Tag: Engine Builder

Modified Ford Model Bs – Bill Holder @EngineBuilder

Modified Ford Model Bs – Bill Holder @EngineBuilder


It was known as the Model B engine and was produced for only four years beginning in 1932. Sporting only four cylinders, it was basically an upgrade of the earlier Model A powerplant. The “B” engine sported an impressive 200 cubic inches of displacement. Its compression ratio was a super-low 4.9-1. The paltry 50 horses it produced came at about 2,200 RPMs. The engine certainly didn’t appear likely to be a candidate for upgrading, but that wouldn’t be the case.

It was known as the Model B engine and was produced for only four years beginning in 1932, hence the ‘Deuce’ for that number in its model year

In addition to its carburetors, Winfield also produced a B Block compatible head, shown here.

Sporting only four cylinders, it was basically an upgrade of the earlier Model A powerplant.

The “B” engine sported an impressive 200 cubic inches of displacement. Its compression ratio was a super-low 4.9-1.

The paltry 50 horses it produced came at about 2,200 RPMs. Its main components included an ignition system, which included a coil and a centrifugal distributor.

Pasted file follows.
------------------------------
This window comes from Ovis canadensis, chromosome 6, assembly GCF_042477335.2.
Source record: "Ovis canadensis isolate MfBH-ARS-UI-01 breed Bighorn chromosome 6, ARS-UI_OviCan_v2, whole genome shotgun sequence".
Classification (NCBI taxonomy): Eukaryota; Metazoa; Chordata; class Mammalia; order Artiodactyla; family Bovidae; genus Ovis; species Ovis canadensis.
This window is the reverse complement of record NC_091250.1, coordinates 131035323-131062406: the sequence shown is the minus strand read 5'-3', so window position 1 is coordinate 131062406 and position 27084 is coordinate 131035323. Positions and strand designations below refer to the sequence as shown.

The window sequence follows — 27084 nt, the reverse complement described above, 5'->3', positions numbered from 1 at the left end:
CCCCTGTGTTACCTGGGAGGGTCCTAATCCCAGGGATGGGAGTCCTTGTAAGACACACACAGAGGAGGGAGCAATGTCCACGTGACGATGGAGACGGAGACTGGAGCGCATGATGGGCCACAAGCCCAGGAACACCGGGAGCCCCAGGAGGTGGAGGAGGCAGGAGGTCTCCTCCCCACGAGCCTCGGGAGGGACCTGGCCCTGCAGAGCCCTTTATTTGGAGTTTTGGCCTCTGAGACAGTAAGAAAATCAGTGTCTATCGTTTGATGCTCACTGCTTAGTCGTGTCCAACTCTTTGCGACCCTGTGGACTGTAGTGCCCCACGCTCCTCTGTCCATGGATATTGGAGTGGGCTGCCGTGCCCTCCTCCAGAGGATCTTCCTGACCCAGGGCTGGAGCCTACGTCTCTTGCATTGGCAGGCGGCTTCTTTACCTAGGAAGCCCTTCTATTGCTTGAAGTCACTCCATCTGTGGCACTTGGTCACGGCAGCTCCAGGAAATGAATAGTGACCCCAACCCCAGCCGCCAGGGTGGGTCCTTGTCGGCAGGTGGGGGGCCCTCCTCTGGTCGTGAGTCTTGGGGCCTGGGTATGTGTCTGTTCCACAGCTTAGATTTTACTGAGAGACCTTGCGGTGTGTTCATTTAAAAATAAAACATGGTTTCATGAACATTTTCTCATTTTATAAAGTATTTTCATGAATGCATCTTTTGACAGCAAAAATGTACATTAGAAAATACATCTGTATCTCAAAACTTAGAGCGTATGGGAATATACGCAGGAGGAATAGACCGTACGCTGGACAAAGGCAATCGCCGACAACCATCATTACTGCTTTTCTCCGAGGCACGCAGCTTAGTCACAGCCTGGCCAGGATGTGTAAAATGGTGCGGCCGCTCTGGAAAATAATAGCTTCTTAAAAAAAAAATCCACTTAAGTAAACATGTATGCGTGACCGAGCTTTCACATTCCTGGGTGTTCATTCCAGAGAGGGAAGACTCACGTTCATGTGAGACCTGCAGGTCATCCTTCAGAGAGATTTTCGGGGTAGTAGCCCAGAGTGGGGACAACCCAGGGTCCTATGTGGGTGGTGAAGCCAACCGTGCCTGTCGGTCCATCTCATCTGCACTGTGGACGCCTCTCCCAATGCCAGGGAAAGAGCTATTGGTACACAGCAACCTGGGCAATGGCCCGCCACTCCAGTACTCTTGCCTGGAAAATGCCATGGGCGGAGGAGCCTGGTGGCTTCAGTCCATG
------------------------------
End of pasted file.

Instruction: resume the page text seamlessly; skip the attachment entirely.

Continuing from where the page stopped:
The engine certainly didn’t appear likely to be a candidate for upgrading, but that wouldn’t be the case.

Shortly after its introduction, there was a wave of professional upgrades that evolved making every stock Deuce a potential race engine.

And, single-car garage engine builders would find many different ways of devising methods to triple, and sometimes more, its horsepower with a multitude of aftermarket and homemade performance parts.

It was a favorite of two types of motorsports fans.

First, there was the type that looked at it for performance street. But the performance improvements that were possible also made it an excellent candidate for oval track racing with the sprint car (then called big cars).

There was one common component in a majority of the conversions, that being a pair of two-barrel carbs, usually Winfields.

All these conversions could run on either alcohol or high-test (then called ethyl) fuels, but for alcohol, it was necessary to open up the jets for more flow. The compression ratios were also higher for alcohol use.

Established B Block Aftermarket Conversions:

HAL B Block Conversion

This high performance head was licensed by Chrysler for use by Ford. On the head was the warning to use high-performance spark plugs.

The HAL conversion was a popular racing conversion for the Deuce. This conversion lasted into the 1950s where it was still competitive. On some occasions, the block was bored out to about 220 cid.